Hard drives are harder. Inside the computer you’ll probably have 2 metal cages located at the front of the unit. One holds your CD/DVD player(s)/recorder(s). If you want to upgrade these you can later, using the same steps as the hard drive. The other cage holds the hard drive. The cage may come out or not. Either way you have to detach the power cables and ribbon cable attached to already installed hard drive. Power cables should be small red and white wires bundled together. The connector is notched. Ribbon cables carry the info between your hard drive and CPU and are wide, thin and ribbed. Their connector is notched, too. Both attach to the back end of the drive. Before the new drive can be put in the cage you should set the jumpers on the back to make it a slave drive. There should be info with the drive, or on line, telling you how to set them so the computer sees the drive as a slave of the primary drive. The new drive will screw into the cage. The ribbon cable and power cable should be doubled, so you just trace back each one back to where it splits. Then hook up the second connectors as well as the first ones you detached. After booting up your computer, it should find the new drive. You may have to format it and you can rename it. You can do this from Control Panel>Administrative Tools>Computer Management. On my system, A: is for floppy and C: is for the main, boot up drive. This is normal, with your CD drive probably named D: I partitioned my main 60 gig drive into 2 – C: and D: C: boots up as my regular computer, with all my music/video apps as well as Office and Internet connectivity. D: is for music/video only and has nothing more than I need for running those apps. E: is a DVD writer, F is a CD writer and G: is an 80 gig drive for audio/video files.

Finally, you can put in the sound card. PCI Cards are, not surprisingly, inserted into PCI slots. Once the PCI card is plugged into the motherboard it doesn’t need any cables for info or power to work directly with the computer’s CPU. There are 3-5 PCI slots in most computers, and one slot is usually taken up by the modem. One end of the PCI cards sticks out of the the back of the computer and open to the outside world, so you can plug your phone jack or other cables into them. There is a false back plate that covers this hole if no PCI card is plugged in. One screw holds the back plate in. Take the screw out (putting it in a secure spot, you’ll need it later) and the back plate pulls straight out. The PCI card inserts just like the memory card and also might have a clasp. You’ll also have to plug in the CD and/or DVD audio output into your card. The audio cables are even thinner than the power cables (but still red and white) and plug into the connector along the upper edge (there should be some writing saying “CD in, Aux in”). All this should be in the manual that came with the card or is on line. Once that is figured out, put the screw back in to hold the face plate in place. The Creative Audigy series also has a game port out for use with MIDI out on a separate face plate and connected to card itself by a smallish ribbon cable. This is called a daughter card. Take out the false face plate and screw the MIDI one in, after connecting the ribbon cable. This takes up a face plate spot on the back of the computer, but not the PCI slot itself. You’ll have to get an adaptor to make the game port work with MIDI. Other cards, such as EMU’s, bundle all the cables on one face plate. Once the soundcard is in, close up the computer and you are ready. Not to make beautiful music but install the Drivers for your card.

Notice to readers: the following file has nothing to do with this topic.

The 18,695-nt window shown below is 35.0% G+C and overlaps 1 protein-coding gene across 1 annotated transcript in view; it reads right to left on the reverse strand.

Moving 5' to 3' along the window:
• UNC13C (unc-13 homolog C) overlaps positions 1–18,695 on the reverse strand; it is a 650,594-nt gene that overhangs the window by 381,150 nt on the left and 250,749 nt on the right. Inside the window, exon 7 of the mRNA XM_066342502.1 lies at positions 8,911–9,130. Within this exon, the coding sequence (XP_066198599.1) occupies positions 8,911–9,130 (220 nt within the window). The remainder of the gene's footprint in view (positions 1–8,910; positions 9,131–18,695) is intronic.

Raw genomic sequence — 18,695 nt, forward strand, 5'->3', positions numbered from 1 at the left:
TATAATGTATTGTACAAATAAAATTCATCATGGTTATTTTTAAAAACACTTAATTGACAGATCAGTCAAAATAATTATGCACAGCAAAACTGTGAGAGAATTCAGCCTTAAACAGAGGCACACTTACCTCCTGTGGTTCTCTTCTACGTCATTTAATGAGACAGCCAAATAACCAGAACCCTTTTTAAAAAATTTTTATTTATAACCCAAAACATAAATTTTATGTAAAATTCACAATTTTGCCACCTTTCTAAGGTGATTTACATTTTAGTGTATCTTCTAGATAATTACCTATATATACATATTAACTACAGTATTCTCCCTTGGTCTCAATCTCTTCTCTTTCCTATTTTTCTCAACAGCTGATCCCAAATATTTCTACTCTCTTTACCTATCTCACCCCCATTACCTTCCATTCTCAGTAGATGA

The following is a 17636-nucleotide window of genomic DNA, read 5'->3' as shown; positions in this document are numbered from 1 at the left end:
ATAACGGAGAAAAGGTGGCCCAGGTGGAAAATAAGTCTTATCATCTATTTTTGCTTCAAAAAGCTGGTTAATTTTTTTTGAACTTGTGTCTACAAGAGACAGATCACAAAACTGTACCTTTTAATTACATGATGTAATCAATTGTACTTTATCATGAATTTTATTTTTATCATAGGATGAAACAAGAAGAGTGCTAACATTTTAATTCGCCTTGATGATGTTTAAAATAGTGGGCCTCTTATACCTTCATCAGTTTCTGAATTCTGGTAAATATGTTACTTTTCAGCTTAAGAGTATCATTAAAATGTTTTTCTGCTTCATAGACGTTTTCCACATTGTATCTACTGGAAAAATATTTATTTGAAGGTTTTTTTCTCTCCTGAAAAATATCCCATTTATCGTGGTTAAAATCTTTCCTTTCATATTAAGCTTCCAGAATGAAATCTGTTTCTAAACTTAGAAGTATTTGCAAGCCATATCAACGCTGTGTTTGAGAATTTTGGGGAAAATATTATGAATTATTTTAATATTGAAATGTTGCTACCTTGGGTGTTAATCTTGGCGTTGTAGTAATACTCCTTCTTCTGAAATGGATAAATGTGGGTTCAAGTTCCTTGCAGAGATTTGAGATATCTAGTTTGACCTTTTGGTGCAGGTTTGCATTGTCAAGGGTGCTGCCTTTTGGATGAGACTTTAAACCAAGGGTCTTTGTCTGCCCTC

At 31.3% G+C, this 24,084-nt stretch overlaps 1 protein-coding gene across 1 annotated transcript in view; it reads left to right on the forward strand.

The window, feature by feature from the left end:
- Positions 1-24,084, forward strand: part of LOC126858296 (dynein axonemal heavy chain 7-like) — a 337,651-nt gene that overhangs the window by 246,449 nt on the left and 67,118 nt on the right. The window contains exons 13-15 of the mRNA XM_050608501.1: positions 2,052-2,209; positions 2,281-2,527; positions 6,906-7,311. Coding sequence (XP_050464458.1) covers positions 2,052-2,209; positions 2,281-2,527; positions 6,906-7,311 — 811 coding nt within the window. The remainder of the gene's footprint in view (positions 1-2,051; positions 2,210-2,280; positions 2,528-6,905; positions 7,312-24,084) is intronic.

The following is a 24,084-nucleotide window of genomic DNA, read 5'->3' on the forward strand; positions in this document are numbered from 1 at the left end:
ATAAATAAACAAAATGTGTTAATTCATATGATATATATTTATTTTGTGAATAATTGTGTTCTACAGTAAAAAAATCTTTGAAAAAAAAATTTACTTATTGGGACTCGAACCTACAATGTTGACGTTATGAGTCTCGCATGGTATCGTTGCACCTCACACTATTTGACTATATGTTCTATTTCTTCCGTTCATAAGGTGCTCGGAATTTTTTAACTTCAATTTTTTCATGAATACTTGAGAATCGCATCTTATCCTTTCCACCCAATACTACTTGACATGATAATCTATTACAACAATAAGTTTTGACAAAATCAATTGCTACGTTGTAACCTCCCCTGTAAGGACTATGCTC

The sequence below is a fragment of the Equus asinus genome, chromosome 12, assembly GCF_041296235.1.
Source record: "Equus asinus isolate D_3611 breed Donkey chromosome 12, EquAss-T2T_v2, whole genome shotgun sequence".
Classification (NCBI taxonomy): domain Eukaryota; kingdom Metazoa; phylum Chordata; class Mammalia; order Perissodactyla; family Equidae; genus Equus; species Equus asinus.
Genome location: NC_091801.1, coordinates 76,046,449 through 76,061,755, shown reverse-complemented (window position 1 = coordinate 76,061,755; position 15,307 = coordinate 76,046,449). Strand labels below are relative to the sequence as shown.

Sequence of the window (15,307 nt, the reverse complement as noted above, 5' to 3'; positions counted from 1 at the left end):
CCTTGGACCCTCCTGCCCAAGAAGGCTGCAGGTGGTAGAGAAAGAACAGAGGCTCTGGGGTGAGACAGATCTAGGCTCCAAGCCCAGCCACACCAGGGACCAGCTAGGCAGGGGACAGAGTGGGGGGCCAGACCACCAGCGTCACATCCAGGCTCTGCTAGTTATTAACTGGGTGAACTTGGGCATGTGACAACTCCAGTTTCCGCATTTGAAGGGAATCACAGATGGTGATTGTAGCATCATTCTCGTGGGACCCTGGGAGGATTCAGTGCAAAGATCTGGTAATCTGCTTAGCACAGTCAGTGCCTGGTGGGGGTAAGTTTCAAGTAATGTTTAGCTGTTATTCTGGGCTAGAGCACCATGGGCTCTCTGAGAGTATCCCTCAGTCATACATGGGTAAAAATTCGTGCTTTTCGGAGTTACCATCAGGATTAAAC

INSIDE YOUR COMPUTER (VIRTUALLY)

Drivers are little bits of software code that allow your hardware to connect with your computer. Fortunately, Windows now recognizes new hardware once it is connected and will prompt you to load the drivers (if it doesn’t already have them preloaded) and Windows or a program on the CD that came with your new hardware will walk you through the installation. You should also go to the manufacturer of all hardware and check for any new drivers you can download from their website. You can also periodically check the site for new updates.

For Creative cards, you should be careful about loading in the extra programs that come with it. Game stuff and other non-essential programs won’t hurt your computer, but don’t do you much good either and might just cause some conflicts. It took a while to keep Creative Playcenter (which is part of the basic program load) from taking over playing .WAV and other media files. Most “pro” cards load in their only the necessary drivers and a software Mixer. A mixer, basically, takes different inputs and combine them with control over the various levels and send them back out. Hardware Mixers do this for your analog sounds, and your card has a virtual mixer for use within your computer. In the Creative AudioHQ there is a tab for mixer. Click on it (or in the software equivalent for your card, found under Start>Programs>card name) and your mixer will pop up. Different cards are different, but for the Creative you have a choice for your output (volume control/bass and treble – just like your home stereo) as well as an attached panel for inputs. These are Wave/MP3, MIDI, CD Audio, Line-In, CD digital and PC speaker Icon, and an icon for “record what you hear.” Each of these has a mute (or silence) button as well as a volume slider (or Fader). To hear your audio files you need the Wave/MP3 fader up and enabled. To hear your Creative synth A or B, MIDI needs to be enabled and up. To hear or record audio coming in your Line input you need the same applies to Line-In. “What you hear” records what you hear coming out of the attached speaker to your Audigy and it can be up. CD digital and PC speaker should be checked mute. Another place where you might have trouble and not be able to hear anything is in the speaker section. Use Advanced Mode button on the speaker or just click on Speaker in the AudioHQ and choose 4/4.1 mode. Now both the stereo outputs on the Creative card are enabled (hence the 4 – the .1 is for a subwoofer for digital output). You can also test your speaker here to make sure your right is right and whether you have hooked up the front or rear speaker outs to the correct speakers set.